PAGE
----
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Old 04-13-2020, 03:32 PM
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S&W post-2000 year models

Why so much dislike for post-2000 revolvers? Is it JUST the internal lock, or are there other reasons?
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Old 04-13-2020, 04:42 PM
Twanger Twanger is offline
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My experience is a sample of one but my 4" 629 44 mag purchased new a decade back has been a great shooter. All it needed was some trigger work. It's straight, fit and finish is excellent, locks up tight and always worked perfect. Hate the Hillary hole but that is the only downer. I own several Smith's vintage 1960's/70's for comparison.
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Old 04-13-2020, 05:44 PM
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For me, I very much disslike the safety hole in the side of the frame.

I only own two recent Smith revolvers, 929s. Both of which I yanked the cylinders and barrels out of and put them in older, non-safety, N frames I had laying around.
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Old 04-13-2020, 06:03 PM
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Ive read that "hot loads" can inadvertantly vibrate the revolver into a locked position. Would having a smiff remove/disable the internal lock make it more desireable, or is it truly the "hole" that bothers most folks??

Reason I ask, I found a new revolver I really like. Its a limited edition (1 of 300) model from Altamont that has scroll work...but it has the lock. Wondered if that would make it less collectable/desireable to the revolver crowd.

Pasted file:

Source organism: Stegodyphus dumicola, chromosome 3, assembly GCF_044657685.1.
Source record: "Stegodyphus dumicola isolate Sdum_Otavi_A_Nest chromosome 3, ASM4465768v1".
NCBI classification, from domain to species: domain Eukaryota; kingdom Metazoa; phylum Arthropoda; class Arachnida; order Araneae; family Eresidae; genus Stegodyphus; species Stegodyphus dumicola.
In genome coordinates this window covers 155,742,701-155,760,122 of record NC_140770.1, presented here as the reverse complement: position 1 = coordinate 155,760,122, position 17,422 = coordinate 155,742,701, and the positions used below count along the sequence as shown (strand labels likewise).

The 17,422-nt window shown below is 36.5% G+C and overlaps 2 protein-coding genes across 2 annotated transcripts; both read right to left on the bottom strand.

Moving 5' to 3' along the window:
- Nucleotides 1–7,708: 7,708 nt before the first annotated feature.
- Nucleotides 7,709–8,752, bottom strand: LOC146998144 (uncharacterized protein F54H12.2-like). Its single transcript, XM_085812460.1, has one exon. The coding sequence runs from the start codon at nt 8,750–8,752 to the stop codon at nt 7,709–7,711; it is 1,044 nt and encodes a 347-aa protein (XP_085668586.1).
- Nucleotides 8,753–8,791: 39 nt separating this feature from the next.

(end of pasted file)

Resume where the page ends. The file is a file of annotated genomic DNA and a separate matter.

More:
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Old 04-13-2020, 08:27 PM
Al Booth Al Booth is offline
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Besides the lock, the other thing(s) I dislike are the increased use of MIM internal parts.
I have been inside a lot of bot older and newer S&Ws, and graduated from the old S&W police armorer school, so I know how fit them the old school way.
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Old 04-13-2020, 08:58 PM
RON in PA RON in PA is offline
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Smith revolvers locking up due to the lock self activating did occur in some small J frames when shot with .357 loads, but reports about this occurred when such guns first came on the market. Not much recently and in K, L and N it didn't seem to happen. Current collectors do get turned off by the lock, but I think in a decade or two nobody will care as much. I think if you like the gun you should get it, especially if you want to soot it. I have a number of Smiths with the lock and have never had one self activate.